PhD East Asian Studies / Programme details
Year of entry: 2024
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Our PhD East Asian Studies programme enables you to carry out significant and original research into an area of interest concerning the East Asian region, broadly defined (including south-east Asia, especially when related to areas and cultures which use Chinese writing characters).
You will do this while transcending specific cultural boundaries or seeking to utilise the academic specialism and guidance of scholars in East Asian Studies to engage with academic topics within the region.
We have academics with a range of interests within Chinese Studies and Japanese Studies, as well as language teaching teams in Chinese and Japanese.
Our staff can offer postgraduate supervision in a variety of areas related to religion, education, popular culture, art, history, gender studies, identity formation, literature, social dynamics, social and business networks, as well as medical history and policy, either in terms of specific East Asian cultures or relating to topics defined as crossing national and cultural boundaries within the wider East Asian context.
All of our postgraduate students become members of the Graduate School when you start at Manchester. It has dedicated facilities for students and offers opportunities to collaborate with other postgraduates.
In the 2014 Research Excellence Framework (REF 2014) Japanese Studies and Chinese Studies were assessed as part of The University of Manchester's 'Modern Languages and Linguistics' submission.
We were confirmed as a leading centre for research in Modern Languages and Linguistics, ranking third in the UK in terms of research power (an established criterion which values research quality in relation to the number of staff submitted).
We achieved joint fourth in terms of the overall amount of world-leading' (4*) research activity and 80% of our research was judged to be in the highest two categories (4* or 3*).
Specifically, 73% of our publications were judged as either 'world-leading' (4*) or 'internationally excellent' (3*); moreover, 85% of our research activity achieved 'outstanding' (4*) or 'very considerable' (3*) public impact in areas spanning policy, public discourse, education, cultural life and society.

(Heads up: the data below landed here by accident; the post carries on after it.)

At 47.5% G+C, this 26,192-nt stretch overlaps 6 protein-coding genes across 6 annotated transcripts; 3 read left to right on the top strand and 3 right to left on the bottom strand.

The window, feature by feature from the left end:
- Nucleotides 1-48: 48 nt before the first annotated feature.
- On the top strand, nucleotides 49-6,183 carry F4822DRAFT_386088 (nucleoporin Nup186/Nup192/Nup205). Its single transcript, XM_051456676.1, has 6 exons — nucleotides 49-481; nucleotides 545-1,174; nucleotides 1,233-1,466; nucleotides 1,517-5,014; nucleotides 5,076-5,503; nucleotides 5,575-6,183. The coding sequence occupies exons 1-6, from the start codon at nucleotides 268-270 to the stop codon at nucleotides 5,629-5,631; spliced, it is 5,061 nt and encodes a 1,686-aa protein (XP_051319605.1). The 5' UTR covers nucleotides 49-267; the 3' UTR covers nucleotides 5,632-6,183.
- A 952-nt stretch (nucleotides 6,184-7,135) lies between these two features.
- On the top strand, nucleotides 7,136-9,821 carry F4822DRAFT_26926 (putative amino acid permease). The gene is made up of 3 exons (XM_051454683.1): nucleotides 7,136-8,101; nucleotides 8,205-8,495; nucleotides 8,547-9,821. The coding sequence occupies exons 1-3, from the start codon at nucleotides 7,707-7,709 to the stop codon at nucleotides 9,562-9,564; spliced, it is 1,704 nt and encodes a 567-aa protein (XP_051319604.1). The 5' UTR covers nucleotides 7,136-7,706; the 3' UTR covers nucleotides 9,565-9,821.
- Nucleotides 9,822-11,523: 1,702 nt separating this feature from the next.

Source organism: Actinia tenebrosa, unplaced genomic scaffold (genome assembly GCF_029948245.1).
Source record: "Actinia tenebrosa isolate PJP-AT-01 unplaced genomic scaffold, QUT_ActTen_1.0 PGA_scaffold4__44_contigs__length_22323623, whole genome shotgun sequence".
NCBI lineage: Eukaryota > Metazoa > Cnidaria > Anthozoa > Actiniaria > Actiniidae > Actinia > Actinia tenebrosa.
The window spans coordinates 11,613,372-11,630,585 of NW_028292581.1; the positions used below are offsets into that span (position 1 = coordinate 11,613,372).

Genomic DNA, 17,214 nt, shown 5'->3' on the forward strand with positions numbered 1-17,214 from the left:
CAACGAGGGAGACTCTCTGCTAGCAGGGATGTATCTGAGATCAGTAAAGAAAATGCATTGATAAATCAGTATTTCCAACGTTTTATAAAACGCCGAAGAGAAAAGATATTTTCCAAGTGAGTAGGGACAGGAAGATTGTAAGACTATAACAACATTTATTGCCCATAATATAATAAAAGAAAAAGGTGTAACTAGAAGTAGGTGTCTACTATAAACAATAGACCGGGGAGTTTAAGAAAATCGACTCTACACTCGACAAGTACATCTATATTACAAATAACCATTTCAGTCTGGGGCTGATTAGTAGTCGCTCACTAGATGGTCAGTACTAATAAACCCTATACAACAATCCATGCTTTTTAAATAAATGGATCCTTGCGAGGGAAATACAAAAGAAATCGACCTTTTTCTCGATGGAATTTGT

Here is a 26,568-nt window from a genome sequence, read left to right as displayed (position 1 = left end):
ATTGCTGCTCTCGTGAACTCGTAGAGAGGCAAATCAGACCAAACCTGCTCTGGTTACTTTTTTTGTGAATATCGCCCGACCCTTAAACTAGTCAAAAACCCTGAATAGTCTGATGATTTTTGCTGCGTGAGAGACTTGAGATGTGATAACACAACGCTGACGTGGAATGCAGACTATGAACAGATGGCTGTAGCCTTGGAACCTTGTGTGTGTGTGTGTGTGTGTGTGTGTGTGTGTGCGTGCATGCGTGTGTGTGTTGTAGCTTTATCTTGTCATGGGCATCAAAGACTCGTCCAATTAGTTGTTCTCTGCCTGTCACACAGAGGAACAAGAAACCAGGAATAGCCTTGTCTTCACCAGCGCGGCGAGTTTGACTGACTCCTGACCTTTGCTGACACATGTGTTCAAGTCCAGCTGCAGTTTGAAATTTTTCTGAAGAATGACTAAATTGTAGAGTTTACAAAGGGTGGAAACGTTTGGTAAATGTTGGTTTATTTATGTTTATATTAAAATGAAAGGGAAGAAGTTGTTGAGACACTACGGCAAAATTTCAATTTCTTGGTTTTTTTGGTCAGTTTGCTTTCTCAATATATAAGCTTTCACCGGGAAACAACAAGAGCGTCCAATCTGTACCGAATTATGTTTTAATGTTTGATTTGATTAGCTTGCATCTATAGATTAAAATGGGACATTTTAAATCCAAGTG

Our research environment was also judged to be strong, with 100% judged to be 'world-leading' (4*) or 'internationally excellent' (3*).
Additional programme information
Equality, diversity and inclusion is fundamental to the success of The University of Manchester, and is at the heart of all of our activities.
We know that diversity strengthens our research community, leading to enhanced research creativity, productivity and quality, and societal and economic impact.
We actively encourage applicants from diverse career paths and backgrounds and from all sections of the community, regardless of age, disability, ethnicity, gender, gender expression, sexual orientation and transgender status.
All appointments are made on merit.
The University of Manchester and our external partners are fully committed to equality, diversity and inclusion.
Teaching and learning
The PhD is the major postgraduate research degree. It involves three years of full-time study or six years of part-time study and the preparation of a thesis of not more than 80,000 words that makes a significant contribution to knowledge.
A satisfactory PhD topic is one that a suitably qualified and properly supervised student can bring to completion within the permitted timeframe.
Please note that all PhD students are required to undertake research training as part of their PhD programme.
Coursework and assessment
Your research will normally be supervised by two members of staff at the University. Your supervisors will most likely be members of the School of Arts, Languages and Cultures, but if your research requires it, we may arrange for supervision by someone outside the School.
Supervisory arrangements at Manchester are governed by a Code of Practice which is available on the University's website.
Regular meetings will be held with the supervisors, and details of each of the meetings will be recorded.
Research panels (consisting of at least three academic staff, including the supervisors) are held once per semester to monitor progress.
Please note that the first year of the full-time programme and the first two years of the part-time programme are probationary. This means you will be required to show evidence of satisfactory progress to proceed with the programme.
Manchester is home to one of the UK's five National Research Libraries - one of the best-resourced academic libraries in the UK and widely recognised as one of the world's greatest research libraries.
Find out more about libraries and study spaces for postgraduate research students at Manchester.
We also have one of the largest academic IT services in Europe - supporting world-class teaching and research. There are extensive computing facilities across campus, with access to standard office software as well as specialist programmes, all connected to the campus network and internet.
Every student is registered for email, file storage and internet access. If more demanding computer access is required, our specialist computing division can provide high-end and specialist computing services.
The Graduate School offers dedicated state of the art facilities to research students, including common rooms and workstations.
Find out more about facilities for Modern Languages and Cultures students.